Χαῖρε κεχαριτωμένη Θεοτόκε Παρθένε,
ἐκ σοῦ γὰρ ἀνέτειλεν ὁ Ἥλιος τῆς δικαιοσύνης,
Χριστὸς ὁ Θεὸς ἡμῶν, φωτίζων τοὺς ἐν σκότει.
Εὐφραίνου καὶ σὺ Πρεσβύτα δίκαιε,
δεξάμενος ἐν ἀγκάλαις τὸν ἐλευθερωτὴν τῶν ψυχῶν ἡμῶν,
χαριζόμενον ἡμῖν καὶ τὴν Ἀνάστασιν.
Chere kecharitomeni Theotoke Parthene,
ek sou gar anetilen o Ilios tis dikeosynis,
Christos o Theos imon, photizon tous en skoti.
Efphrenou ke si Presvita dikee,
dexamenos en angales ton eleftherotin ton psychon imon,
charizomenon imin ke tin Anastasin.
Rejoice full of grace Theotokos Virgin,
For from you arose the Sun of Righteousness,
Christ our God, enlightening those in darkness.
Rejoice also, righteous Elder,
having received in your arms the Liberator of our souls,
who grants us also the Resurrection.
The Hymn Sung in Greek and in English
A Dance Around Christ
The hymn, as is typical of many hymns, falls into two parts. Each part looks at a main character of the story, and directs the characters to the overarching main character, Christ.
The first part addresses the Thetokos, the second the Elder Symeon. Each is given a command to rejoice.
Chere kecharitomeni Theotoke Parthene
Efphrenou ke si Presvita dikee
They are then given the reason for this: the Theotokos has given birth to Christ; Symeon has received the Christ child in his arms.
The third line then applies a participle to Christ, attributing an aspect of our Salvation to the particular description of Christ.
- In the first part, Christ is addressed as the Sun of Righteousness. His action is to enlighten those in darkness.
- In the second part, Christ is called the Liberator of our souls. His action is to grant the Resurrection, the ultimate liberation from sin and death.
From Christmas to Pascha and Back
Since this feast fall roughly midway between Christmas and Pascha, it looks in both directions, thereby joining the themes of the two feasts together. In order to express this aspect of the feast, the Apolytikion uses language which captures all the highlights of the various feasts, melding them into one hymn.
The Previous Feasts
The first line:
Chere kecharitomeni Theotoke Parthene
is a variation on the greeting of the Angel Gabriel to Mary when he announced to her that she was chosen to be the mother of God (Luke 1:28).
Chere kecharitomeni, o Kyrios meta sou
Thus, the hymn begins at the beginning, at the Annunciation.
The second line:
ek sou gar aneteile o Ilios tis dikeosynis
mimics a line from the Apolytikion of the Nativity:
[tous magous] se proskynin ton Ilion tis dikeosynis
quickly moving from the Annunciation to the Birth of Christ.
The third line:
Christos o Theos imon, photizon tous en skotis
connects the hymn to the Feast of Lights, Theophany. In the Gospel for the Sunday after Theophany, we read how St. Matthew refers this prophecy of Isaiah to our Lord (Matthew 4:16):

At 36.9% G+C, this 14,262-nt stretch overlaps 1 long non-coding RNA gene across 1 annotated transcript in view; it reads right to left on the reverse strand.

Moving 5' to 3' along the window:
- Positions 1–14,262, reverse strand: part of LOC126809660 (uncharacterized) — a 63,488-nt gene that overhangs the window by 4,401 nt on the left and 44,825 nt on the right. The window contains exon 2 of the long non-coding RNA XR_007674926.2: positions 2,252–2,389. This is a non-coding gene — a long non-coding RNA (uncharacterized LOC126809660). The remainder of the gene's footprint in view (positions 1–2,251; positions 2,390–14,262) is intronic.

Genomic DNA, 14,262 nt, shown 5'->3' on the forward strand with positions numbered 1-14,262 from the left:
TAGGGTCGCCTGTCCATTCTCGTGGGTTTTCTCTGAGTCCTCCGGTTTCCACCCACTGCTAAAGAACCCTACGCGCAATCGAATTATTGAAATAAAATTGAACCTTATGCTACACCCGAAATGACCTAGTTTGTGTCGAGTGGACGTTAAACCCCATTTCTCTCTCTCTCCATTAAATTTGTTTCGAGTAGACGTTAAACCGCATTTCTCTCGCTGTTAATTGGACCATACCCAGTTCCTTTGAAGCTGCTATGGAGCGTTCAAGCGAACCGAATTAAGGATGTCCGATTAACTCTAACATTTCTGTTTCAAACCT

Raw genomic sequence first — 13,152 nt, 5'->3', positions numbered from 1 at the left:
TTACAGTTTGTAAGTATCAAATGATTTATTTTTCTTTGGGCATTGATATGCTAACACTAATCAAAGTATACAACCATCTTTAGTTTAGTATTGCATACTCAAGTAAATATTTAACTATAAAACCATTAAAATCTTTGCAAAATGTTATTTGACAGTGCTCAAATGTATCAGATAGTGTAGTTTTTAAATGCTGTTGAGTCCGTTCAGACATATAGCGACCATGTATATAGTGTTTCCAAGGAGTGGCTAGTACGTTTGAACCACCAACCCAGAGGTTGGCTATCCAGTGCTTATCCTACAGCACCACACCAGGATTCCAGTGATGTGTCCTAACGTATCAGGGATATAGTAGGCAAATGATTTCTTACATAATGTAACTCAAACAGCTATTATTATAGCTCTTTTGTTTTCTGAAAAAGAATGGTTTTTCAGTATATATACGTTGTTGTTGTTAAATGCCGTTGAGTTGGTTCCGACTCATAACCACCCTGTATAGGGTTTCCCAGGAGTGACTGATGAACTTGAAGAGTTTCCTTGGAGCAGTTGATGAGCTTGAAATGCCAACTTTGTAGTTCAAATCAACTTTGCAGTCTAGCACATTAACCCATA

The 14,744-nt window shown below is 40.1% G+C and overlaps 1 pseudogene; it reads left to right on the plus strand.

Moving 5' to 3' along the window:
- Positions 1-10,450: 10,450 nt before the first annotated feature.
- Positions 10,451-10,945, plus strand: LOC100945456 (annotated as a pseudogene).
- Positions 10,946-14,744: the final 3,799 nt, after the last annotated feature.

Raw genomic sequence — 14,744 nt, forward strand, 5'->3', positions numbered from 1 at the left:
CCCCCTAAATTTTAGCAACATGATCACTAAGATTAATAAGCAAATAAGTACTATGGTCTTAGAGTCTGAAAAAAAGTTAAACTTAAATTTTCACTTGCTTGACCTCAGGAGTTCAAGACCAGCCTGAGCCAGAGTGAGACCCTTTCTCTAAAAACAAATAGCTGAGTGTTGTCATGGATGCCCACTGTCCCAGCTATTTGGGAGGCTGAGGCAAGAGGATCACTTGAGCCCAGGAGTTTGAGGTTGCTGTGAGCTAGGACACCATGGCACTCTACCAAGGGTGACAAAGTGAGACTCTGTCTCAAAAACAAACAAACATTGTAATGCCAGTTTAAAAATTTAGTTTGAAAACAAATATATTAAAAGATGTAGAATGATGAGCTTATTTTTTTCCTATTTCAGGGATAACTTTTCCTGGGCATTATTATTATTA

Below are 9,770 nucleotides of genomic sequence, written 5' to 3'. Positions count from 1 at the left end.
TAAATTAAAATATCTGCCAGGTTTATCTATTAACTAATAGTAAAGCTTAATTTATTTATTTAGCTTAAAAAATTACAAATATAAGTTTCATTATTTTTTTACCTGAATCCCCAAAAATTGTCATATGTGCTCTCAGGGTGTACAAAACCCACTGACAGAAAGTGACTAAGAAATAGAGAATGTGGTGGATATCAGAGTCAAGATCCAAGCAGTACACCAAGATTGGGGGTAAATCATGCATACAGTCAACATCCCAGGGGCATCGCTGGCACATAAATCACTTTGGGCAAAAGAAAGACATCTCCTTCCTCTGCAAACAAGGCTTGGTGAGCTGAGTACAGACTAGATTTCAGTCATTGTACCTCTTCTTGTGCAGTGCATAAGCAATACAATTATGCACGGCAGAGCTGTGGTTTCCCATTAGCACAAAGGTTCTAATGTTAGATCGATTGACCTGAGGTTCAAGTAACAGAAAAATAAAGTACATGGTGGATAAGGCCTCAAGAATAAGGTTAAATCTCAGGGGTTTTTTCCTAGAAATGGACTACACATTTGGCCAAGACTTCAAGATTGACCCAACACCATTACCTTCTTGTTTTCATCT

O laos o kathimenos en skoti phos eiden mega, ke tis kathimenis en chora ke skia thanatou phos anetile aftis.
The people who were sitting in the shadow saw a great light, and upon those sitting in the land and the shadow of death a light has arisen.
The Future Feasts
The shift to the righteous Elder Symeon also shifts the perspective to the future, just as Symeon himself looks to the future of the child in his arms.
Symeon has received the liberator of our souls:
dexamenos en angales ton eleftherotin ton psychon imon.
The title eleftherotis is appropriate for our Lord’s death on the cross, since through His death He liberated us from sin and death.
Finally, through His conquest of death, Christ also grants to us the Resurrection, the promise of renewed life.
From Christmas and Pascha and Back…to Us
On this Feast Day, we too stand poised between Christmas and Pascha. Our hymn reminds us that we cannot separate the two events, that they are inextricably bound up with each other. Christmas can never be for the Orthodox Christian a warm cuddly feeling about a little child in a manger with cute little animals all around. Christmas must always point to God’s great sacrifice for us, it shows us the Child, not a sweet little boy, but as the Liberator of our souls. In the same way, the great acts of our salvation, our Lord’s Death and Resurrection, can never be separated from the initial sacrifice of the Son of God in becoming a human being, in taking on our human nature and living and sanctifying every aspect of our human lives. Very often in our “religious thought” we consider the only events of our Lord’s life to be Christmas and Pascha, and that these are two very distinct events. This Feast and its apolytikion remind us that these events frame a whole life and that they can never be separated but must be joined together into one whole continuum of salvation.